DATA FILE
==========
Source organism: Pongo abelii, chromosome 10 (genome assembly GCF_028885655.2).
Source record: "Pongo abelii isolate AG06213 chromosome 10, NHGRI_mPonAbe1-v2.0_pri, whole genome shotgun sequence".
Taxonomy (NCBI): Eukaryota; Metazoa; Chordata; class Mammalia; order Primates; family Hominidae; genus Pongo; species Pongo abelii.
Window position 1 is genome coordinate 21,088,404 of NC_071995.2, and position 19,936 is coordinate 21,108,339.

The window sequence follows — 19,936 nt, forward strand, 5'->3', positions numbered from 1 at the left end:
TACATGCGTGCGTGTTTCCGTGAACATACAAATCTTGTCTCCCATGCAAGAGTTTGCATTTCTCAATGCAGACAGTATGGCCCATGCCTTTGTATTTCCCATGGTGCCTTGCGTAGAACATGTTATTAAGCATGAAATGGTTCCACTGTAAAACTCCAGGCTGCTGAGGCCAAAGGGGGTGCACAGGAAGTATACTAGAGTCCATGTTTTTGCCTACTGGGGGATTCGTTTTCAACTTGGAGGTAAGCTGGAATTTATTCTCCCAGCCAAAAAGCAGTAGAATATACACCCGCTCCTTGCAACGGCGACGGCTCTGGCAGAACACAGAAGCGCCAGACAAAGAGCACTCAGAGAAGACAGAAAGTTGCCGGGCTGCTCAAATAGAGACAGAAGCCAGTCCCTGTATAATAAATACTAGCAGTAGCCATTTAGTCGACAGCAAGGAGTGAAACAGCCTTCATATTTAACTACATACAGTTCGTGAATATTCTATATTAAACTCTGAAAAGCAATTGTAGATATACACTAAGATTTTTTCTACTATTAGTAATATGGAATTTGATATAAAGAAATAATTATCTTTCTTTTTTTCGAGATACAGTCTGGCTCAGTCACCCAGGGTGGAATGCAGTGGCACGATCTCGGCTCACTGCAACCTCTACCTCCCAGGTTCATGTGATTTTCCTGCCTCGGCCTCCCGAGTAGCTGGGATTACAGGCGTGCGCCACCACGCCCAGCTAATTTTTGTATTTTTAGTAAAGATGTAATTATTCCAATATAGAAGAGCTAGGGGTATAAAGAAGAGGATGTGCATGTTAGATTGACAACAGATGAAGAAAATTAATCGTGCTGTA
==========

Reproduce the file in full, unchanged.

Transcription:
Source organism: Pongo abelii, chromosome 10 (genome assembly GCF_028885655.2).
Source record: "Pongo abelii isolate AG06213 chromosome 10, NHGRI_mPonAbe1-v2.0_pri, whole genome shotgun sequence".
Taxonomy (NCBI): Eukaryota; Metazoa; Chordata; class Mammalia; order Primates; family Hominidae; genus Pongo; species Pongo abelii.
Window position 1 is genome coordinate 21,088,404 of NC_071995.2, and position 19,936 is coordinate 21,108,339.

The window sequence follows — 19,936 nt, forward strand, 5'->3', positions numbered from 1 at the left end:
TACATGCGTGCGTGTTTCCGTGAACATACAAATCTTGTCTCCCATGCAAGAGTTTGCATTTCTCAATGCAGACAGTATGGCCCATGCCTTTGTATTTCCCATGGTGCCTTGCGTAGAACATGTTATTAAGCATGAAATGGTTCCACTGTAAAACTCCAGGCTGCTGAGGCCAAAGGGGGTGCACAGGAAGTATACTAGAGTCCATGTTTTTGCCTACTGGGGGATTCGTTTTCAACTTGGAGGTAAGCTGGAATTTATTCTCCCAGCCAAAAAGCAGTAGAATATACACCCGCTCCTTGCAACGGCGACGGCTCTGGCAGAACACAGAAGCGCCAGACAAAGAGCACTCAGAGAAGACAGAAAGTTGCCGGGCTGCTCAAATAGAGACAGAAGCCAGTCCCTGTATAATAAATACTAGCAGTAGCCATTTAGTCGACAGCAAGGAGTGAAACAGCCTTCATATTTAACTACATACAGTTCGTGAATATTCTATATTAAACTCTGAAAAGCAATTGTAGATATACACTAAGATTTTTTCTACTATTAGTAATATGGAATTTGATATAAAGAAATAATTATCTTTCTTTTTTTCGAGATACAGTCTGGCTCAGTCACCCAGGGTGGAATGCAGTGGCACGATCTCGGCTCACTGCAACCTCTACCTCCCAGGTTCATGTGATTTTCCTGCCTCGGCCTCCCGAGTAGCTGGGATTACAGGCGTGCGCCACCACGCCCAGCTAATTTTTGTATTTTTAGTAAAGATGTAATTATTCCAATATAGAAGAGCTAGGGGTATAAAGAAGAGGATGTGCATGTTAGATTGACAACAGATGAAGAAAATTAATCGTGCTGTA